The country’s democracy and the observance of the human rights have always been of great relevance for Costa Rica, a nation that has had an established and strong democracy since more than 100 years. Costa Rica got its independence in 1821 and in 1848 the country proclaimed itself a Republic.
The army was abolished in 1949; meanwhile the current Constitution was adopted, which established Costa Rica as a Democratic Republic with three independent branches of power: executive, legislative and judiciary.
The executive power is led by the President and two vice-presidents, who have the assistance of the Ministers of government in order to accomplish the administration goals. Mr. Luis Guillermo Solís is currently the President of the Republic (2014-2018).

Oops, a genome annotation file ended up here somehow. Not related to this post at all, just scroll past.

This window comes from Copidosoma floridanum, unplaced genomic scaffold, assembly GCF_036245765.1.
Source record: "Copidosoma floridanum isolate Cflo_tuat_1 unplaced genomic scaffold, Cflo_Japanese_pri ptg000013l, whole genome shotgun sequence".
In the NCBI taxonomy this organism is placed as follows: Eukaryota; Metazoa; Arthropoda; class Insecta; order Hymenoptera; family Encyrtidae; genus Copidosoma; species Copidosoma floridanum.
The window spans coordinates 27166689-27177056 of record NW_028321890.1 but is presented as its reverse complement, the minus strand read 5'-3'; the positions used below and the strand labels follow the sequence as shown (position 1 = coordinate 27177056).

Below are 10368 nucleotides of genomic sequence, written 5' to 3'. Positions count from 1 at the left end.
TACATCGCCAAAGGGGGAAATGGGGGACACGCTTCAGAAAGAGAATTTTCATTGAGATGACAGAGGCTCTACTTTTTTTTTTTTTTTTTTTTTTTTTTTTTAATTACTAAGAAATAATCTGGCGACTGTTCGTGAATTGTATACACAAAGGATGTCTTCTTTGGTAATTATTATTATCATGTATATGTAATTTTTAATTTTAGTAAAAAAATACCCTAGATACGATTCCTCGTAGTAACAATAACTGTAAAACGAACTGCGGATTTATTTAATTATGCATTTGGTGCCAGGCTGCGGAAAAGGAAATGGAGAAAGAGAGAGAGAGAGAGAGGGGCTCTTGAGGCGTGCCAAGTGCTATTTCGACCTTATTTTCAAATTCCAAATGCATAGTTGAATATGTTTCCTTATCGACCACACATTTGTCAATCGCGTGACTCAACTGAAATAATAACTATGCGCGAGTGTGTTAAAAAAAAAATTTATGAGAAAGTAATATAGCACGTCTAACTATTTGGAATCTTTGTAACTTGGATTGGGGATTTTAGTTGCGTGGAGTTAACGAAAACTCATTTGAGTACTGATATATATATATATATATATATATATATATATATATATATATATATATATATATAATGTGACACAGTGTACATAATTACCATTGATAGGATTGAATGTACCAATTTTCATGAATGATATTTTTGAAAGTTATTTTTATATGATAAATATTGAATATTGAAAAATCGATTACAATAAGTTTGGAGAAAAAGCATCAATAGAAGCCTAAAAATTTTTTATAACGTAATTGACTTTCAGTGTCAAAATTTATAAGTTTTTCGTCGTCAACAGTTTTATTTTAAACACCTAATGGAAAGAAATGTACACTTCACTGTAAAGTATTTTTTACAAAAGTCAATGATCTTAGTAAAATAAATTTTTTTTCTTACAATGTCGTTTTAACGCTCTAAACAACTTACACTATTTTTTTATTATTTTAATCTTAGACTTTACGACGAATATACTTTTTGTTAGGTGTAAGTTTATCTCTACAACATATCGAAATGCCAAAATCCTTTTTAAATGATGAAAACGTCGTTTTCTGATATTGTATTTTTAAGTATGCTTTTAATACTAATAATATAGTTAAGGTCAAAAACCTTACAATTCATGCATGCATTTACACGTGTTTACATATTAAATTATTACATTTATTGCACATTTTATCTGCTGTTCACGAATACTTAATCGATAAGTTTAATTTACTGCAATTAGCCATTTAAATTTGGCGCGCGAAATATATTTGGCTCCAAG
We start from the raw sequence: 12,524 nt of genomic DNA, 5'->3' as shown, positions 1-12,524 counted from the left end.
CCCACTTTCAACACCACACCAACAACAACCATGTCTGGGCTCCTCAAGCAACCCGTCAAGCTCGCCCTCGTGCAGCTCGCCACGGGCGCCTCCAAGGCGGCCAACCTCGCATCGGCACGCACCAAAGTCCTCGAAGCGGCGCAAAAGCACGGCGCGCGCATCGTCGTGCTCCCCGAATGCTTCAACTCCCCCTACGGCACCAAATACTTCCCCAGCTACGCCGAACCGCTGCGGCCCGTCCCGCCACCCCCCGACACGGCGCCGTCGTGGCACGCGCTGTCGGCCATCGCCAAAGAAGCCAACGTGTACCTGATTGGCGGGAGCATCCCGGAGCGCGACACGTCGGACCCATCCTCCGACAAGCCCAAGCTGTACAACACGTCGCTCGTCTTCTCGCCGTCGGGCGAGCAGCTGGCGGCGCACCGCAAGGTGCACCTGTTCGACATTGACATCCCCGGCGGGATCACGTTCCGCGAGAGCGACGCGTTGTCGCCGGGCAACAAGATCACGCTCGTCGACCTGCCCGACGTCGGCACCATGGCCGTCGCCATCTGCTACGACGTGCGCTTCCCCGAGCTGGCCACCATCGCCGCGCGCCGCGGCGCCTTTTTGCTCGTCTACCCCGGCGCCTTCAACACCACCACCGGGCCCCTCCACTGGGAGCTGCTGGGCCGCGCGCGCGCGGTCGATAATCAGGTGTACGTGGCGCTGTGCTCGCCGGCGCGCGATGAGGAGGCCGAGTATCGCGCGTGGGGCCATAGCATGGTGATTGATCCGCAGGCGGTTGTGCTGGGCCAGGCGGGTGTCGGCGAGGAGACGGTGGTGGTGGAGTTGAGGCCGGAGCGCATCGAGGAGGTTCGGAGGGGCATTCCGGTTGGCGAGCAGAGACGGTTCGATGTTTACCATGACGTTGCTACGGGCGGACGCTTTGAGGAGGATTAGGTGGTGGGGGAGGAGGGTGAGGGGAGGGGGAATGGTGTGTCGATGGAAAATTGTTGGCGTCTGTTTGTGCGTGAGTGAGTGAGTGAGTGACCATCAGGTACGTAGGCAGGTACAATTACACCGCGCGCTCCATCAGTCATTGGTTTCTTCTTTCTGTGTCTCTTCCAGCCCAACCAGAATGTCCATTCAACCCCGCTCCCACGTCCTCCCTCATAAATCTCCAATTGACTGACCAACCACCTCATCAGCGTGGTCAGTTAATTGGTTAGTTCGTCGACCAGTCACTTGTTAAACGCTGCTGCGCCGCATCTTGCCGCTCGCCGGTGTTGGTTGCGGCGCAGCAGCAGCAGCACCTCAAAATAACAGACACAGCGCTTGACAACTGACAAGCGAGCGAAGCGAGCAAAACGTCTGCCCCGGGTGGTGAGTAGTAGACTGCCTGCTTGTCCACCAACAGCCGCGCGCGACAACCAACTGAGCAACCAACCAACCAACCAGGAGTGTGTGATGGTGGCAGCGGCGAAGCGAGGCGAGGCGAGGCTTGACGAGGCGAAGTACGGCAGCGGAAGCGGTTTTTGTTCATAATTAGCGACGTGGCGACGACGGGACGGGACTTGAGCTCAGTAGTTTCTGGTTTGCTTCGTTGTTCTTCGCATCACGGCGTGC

The legislative branch is unicameral and is composed by 57 Congressmen. The President, the Vice-presidents and the Congressmen are elected every four years under a closed and blocked list system in secret and universal elections.
The judiciary branch is represented in the Justice Supreme Court (Corte Suprema de Justicia) by 22 judges that are elected by the Legislative Assembly for a period of 8 years. The Court is composed of 4 Chambers, each of which oversees different thematic areas.
Costa Rica is geopolitically divided in 7 provinces: San José, Alajuela, Heredia, Cartago, Puntarenas, Guanacaste y Limón; which, at the same time, are divided into 81 cantons.
Links of interest
Legislative Assembly: http://www.asamblea.go.cr
Judiciary branch: http://www.poder-judicial.go.cr